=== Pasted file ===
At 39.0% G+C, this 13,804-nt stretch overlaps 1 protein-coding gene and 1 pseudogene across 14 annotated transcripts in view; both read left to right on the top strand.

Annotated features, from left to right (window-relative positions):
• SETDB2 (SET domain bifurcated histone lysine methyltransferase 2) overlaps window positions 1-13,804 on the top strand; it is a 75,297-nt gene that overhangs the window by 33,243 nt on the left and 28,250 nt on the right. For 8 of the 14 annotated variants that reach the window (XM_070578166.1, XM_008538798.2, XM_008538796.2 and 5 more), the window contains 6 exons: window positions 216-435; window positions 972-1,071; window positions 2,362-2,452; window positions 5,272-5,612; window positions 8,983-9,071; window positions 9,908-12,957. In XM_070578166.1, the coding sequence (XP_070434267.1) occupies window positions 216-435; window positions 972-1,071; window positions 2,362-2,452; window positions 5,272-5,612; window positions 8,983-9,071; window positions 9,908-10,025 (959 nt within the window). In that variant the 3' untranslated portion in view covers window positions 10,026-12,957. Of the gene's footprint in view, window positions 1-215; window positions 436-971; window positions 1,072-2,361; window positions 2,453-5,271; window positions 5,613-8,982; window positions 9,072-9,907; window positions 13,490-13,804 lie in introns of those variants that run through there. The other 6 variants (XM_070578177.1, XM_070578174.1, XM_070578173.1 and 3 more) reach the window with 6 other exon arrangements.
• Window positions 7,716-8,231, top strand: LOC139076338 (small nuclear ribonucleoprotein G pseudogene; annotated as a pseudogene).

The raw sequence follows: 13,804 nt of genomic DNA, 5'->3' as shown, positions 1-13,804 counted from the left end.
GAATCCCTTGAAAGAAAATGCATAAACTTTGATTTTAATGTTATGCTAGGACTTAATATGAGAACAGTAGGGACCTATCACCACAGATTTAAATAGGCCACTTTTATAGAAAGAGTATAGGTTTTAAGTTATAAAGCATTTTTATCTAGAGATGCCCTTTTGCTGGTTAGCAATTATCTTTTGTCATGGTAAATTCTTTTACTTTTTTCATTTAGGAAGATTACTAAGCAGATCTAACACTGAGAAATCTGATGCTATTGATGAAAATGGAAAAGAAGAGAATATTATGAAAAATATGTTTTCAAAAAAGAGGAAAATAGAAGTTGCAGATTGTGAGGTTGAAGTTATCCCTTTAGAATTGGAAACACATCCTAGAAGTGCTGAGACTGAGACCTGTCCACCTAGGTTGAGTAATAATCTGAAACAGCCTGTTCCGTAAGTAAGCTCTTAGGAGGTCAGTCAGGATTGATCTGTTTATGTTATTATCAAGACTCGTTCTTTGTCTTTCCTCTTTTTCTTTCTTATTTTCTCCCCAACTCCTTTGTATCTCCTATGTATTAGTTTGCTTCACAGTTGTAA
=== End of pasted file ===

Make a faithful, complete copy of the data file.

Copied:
At 39.0% G+C, this 13,804-nt stretch overlaps 1 protein-coding gene and 1 pseudogene across 14 annotated transcripts in view; both read left to right on the top strand.

Annotated features, from left to right (window-relative positions):
• SETDB2 (SET domain bifurcated histone lysine methyltransferase 2) overlaps window positions 1-13,804 on the top strand; it is a 75,297-nt gene that overhangs the window by 33,243 nt on the left and 28,250 nt on the right. For 8 of the 14 annotated variants that reach the window (XM_070578166.1, XM_008538798.2, XM_008538796.2 and 5 more), the window contains 6 exons: window positions 216-435; window positions 972-1,071; window positions 2,362-2,452; window positions 5,272-5,612; window positions 8,983-9,071; window positions 9,908-12,957. In XM_070578166.1, the coding sequence (XP_070434267.1) occupies window positions 216-435; window positions 972-1,071; window positions 2,362-2,452; window positions 5,272-5,612; window positions 8,983-9,071; window positions 9,908-10,025 (959 nt within the window). In that variant the 3' untranslated portion in view covers window positions 10,026-12,957. Of the gene's footprint in view, window positions 1-215; window positions 436-971; window positions 1,072-2,361; window positions 2,453-5,271; window positions 5,613-8,982; window positions 9,072-9,907; window positions 13,490-13,804 lie in introns of those variants that run through there. The other 6 variants (XM_070578177.1, XM_070578174.1, XM_070578173.1 and 3 more) reach the window with 6 other exon arrangements.
• Window positions 7,716-8,231, top strand: LOC139076338 (small nuclear ribonucleoprotein G pseudogene; annotated as a pseudogene).

The raw sequence follows: 13,804 nt of genomic DNA, 5'->3' as shown, positions 1-13,804 counted from the left end.
GAATCCCTTGAAAGAAAATGCATAAACTTTGATTTTAATGTTATGCTAGGACTTAATATGAGAACAGTAGGGACCTATCACCACAGATTTAAATAGGCCACTTTTATAGAAAGAGTATAGGTTTTAAGTTATAAAGCATTTTTATCTAGAGATGCCCTTTTGCTGGTTAGCAATTATCTTTTGTCATGGTAAATTCTTTTACTTTTTTCATTTAGGAAGATTACTAAGCAGATCTAACACTGAGAAATCTGATGCTATTGATGAAAATGGAAAAGAAGAGAATATTATGAAAAATATGTTTTCAAAAAAGAGGAAAATAGAAGTTGCAGATTGTGAGGTTGAAGTTATCCCTTTAGAATTGGAAACACATCCTAGAAGTGCTGAGACTGAGACCTGTCCACCTAGGTTGAGTAATAATCTGAAACAGCCTGTTCCGTAAGTAAGCTCTTAGGAGGTCAGTCAGGATTGATCTGTTTATGTTATTATCAAGACTCGTTCTTTGTCTTTCCTCTTTTTCTTTCTTATTTTCTCCCCAACTCCTTTGTATCTCCTATGTATTAGTTTGCTTCACAGTTGTAA